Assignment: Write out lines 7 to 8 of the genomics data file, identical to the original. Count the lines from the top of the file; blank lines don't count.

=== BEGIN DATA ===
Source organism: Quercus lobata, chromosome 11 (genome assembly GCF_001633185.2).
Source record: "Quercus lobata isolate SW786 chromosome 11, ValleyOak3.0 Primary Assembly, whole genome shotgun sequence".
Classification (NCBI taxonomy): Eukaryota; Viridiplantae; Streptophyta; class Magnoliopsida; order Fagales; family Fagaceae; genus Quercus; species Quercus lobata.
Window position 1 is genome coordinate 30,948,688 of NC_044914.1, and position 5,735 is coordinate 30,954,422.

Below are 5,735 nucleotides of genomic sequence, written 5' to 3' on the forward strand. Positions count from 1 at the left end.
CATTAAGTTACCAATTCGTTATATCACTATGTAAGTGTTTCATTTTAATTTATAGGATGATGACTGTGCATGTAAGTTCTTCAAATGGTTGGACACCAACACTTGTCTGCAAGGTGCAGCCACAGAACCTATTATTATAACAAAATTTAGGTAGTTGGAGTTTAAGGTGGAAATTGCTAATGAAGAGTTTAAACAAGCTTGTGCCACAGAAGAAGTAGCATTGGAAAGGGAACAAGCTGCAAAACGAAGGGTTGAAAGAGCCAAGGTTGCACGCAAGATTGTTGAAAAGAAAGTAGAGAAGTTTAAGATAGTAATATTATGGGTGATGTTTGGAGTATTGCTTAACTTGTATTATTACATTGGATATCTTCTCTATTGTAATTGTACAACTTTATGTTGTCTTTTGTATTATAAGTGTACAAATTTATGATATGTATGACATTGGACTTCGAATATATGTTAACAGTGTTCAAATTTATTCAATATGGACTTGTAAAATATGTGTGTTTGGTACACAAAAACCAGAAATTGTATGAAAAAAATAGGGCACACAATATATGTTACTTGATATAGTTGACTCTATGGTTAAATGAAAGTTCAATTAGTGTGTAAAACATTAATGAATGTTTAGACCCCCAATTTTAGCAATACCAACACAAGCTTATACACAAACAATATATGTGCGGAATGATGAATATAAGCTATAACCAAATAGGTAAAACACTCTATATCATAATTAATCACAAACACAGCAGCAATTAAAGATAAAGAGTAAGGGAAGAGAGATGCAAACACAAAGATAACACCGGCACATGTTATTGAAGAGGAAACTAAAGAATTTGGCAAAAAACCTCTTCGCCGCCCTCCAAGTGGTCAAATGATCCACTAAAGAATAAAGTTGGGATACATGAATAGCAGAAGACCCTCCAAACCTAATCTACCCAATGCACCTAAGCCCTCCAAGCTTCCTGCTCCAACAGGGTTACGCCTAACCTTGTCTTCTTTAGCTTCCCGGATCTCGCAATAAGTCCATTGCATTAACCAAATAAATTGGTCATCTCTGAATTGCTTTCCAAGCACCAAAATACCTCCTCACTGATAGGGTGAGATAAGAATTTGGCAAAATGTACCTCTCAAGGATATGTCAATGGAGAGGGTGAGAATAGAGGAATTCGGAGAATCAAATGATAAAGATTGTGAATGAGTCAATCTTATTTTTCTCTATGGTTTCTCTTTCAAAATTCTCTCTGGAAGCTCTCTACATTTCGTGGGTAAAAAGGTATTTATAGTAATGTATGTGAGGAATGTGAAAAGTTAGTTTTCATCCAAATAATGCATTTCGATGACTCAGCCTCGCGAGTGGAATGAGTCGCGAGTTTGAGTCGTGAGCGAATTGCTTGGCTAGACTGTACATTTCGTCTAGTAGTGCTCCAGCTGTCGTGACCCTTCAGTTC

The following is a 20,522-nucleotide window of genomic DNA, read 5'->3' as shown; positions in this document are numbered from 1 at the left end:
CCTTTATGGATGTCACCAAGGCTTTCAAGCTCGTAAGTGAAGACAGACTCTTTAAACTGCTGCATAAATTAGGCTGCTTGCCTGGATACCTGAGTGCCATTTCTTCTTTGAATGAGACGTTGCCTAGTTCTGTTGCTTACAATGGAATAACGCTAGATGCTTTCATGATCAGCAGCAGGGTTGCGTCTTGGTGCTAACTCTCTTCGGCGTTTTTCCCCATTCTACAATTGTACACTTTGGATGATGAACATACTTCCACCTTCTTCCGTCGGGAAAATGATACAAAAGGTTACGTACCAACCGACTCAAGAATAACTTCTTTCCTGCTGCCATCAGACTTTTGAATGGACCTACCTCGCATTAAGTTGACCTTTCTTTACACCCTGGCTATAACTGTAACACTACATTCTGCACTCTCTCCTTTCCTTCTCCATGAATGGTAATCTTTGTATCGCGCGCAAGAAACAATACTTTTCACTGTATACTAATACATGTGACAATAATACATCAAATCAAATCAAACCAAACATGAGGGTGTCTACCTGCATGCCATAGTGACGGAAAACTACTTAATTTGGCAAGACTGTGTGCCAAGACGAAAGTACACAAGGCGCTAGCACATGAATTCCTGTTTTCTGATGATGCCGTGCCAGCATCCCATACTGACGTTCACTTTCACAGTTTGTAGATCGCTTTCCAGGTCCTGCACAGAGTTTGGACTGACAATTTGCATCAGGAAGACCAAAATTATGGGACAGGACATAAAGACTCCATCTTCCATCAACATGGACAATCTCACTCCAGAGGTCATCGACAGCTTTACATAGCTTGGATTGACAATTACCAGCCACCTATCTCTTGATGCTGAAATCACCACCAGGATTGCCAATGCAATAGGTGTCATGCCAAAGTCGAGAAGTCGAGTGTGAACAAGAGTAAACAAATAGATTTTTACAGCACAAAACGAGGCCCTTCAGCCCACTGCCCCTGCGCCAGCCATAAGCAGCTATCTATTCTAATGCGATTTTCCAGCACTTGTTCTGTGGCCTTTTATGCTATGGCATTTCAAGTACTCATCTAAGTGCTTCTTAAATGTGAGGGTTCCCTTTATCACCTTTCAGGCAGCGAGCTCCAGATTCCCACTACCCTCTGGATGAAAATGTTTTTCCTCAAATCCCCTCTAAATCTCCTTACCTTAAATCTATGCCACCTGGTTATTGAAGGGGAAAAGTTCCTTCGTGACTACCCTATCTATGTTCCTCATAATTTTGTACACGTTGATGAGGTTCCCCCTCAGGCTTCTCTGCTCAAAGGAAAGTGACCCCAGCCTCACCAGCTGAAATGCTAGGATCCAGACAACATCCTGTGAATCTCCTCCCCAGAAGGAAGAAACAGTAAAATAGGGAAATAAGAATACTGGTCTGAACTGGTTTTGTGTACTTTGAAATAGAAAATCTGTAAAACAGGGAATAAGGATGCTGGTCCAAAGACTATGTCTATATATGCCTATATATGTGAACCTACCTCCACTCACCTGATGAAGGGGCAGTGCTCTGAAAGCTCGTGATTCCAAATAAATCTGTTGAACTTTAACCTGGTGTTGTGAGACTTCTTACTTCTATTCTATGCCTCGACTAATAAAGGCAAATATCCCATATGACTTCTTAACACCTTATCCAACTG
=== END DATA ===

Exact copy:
The following is a 20,522-nucleotide window of genomic DNA, read 5'->3' as shown; positions in this document are numbered from 1 at the left end:
CCTTTATGGATGTCACCAAGGCTTTCAAGCTCGTAAGTGAAGACAGACTCTTTAAACTGCTGCATAAATTAGGCTGCTTGCCTGGATACCTGAGTGCCATTTCTTCTTTGAATGAGACGTTGCCTAGTTCTGTTGCTTACAATGGAATAACGCTAGATGCTTTCATGATCAGCAGCAGGGTTGCGTCTTGGTGCTAACTCTCTTCGGCGTTTTTCCCCATTCTACAATTGTACACTTTGGATGATGAACATACTTCCACCTTCTTCCGTCGGGAAAATGATACAAAAGGTTACGTACCAACCGACTCAAGAATAACTTCTTTCCTGCTGCCATCAGACTTTTGAATGGACCTACCTCGCATTAAGTTGACCTTTCTTTACACCCTGGCTATAACTGTAACACTACATTCTGCACTCTCTCCTTTCCTTCTCCATGAATGGTAATCTTTGTATCGCGCGCAAGAAACAATACTTTTCACTGTATACTAATACATGTGACAATAATACATCAAATCAAATCAAACCAAACATGAGGGTGTCTACCTGCATGCCATAGTGACGGAAAACTACTTAATTTGGCAAGACTGTGTGCCAAGACGAAAGTACACAAGGCGCTAGCACATGAATTCCTGTTTTCTGATGATGCCGTGCCAGCATCCCATACTGACGTTCACTTTCACAGTTTGTAGATCGCTTTCCAGGTCCTGCACAGAGTTTGGACTGACAATTTGCATCAGGAAGACCAAAATTATGGGACAGGACATAAAGACTCCATCTTCCATCAACATGGACAATCTCACTCCAGAGGTCATCGACAGCTTTACATAGCTTGGATTGACAATTACCAGCCACCTATCTCTTGATGCTGAAATCACCACCAGGATTGCCAATGCAATAGGTGTCATGCCAAAGTCGAGAAGTCGAGTGTGAACAAGAGTAAACAAATAGATTTTTACAGCACAAAACGAGGCCCTTCAGCCCACTGCCCCTGCGCCAGCCATAAGCAGCTATCTATTCTAATGCGATTTTCCAGCACTTGTTCTGTGGCCTTTTATGCTATGGCATTTCAAGTACTCATCTAAGTGCTTCTTAAATGTGAGGGTTCCCTTTATCACCTTTCAGGCAGCGAGCTCCAGATTCCCACTACCCTCTGGATGAAAATGTTTTTCCTCAAATCCCCTCTAAATCTCCTTACCTTAAATCTATGCCACCTGGTTATTGAAGGGGAAAAGTTCCTTCGTGACTACCCTATCTATGTTCCTCATAATTTTGTACACGTTGATGAGGTTCCCCCTCAGGCTTCTCTGCTCAAAGGAAAGTGACCCCAGCCTCACCAGCTGAAATGCTAGGATCCAGACAACATCCTGTGAATCTCCTCCCCAGAAGGAAGAAACAGTAAAATAGGGAAATAAGAATACTGGTCTGAACTGGTTTTGTGTACTTTGAAATAGAAAATCTGTAAAACAGGGAATAAGGATGCTGGTCCAAAGACTATGTCTATATATGCCTATATATGTGAACCTACCTCCACTCACCTGATGAAGGGGCAGTGCTCTGAAAGCTCGTGATTCCAAATAAATCTGTTGAACTTTAACCTGGTGTTGTGAGACTTCTTACTTCTATTCTATGCCTCGACTAATAAAGGCAAATATCCCATATGACTTCTTAACACCTTATCCAACTG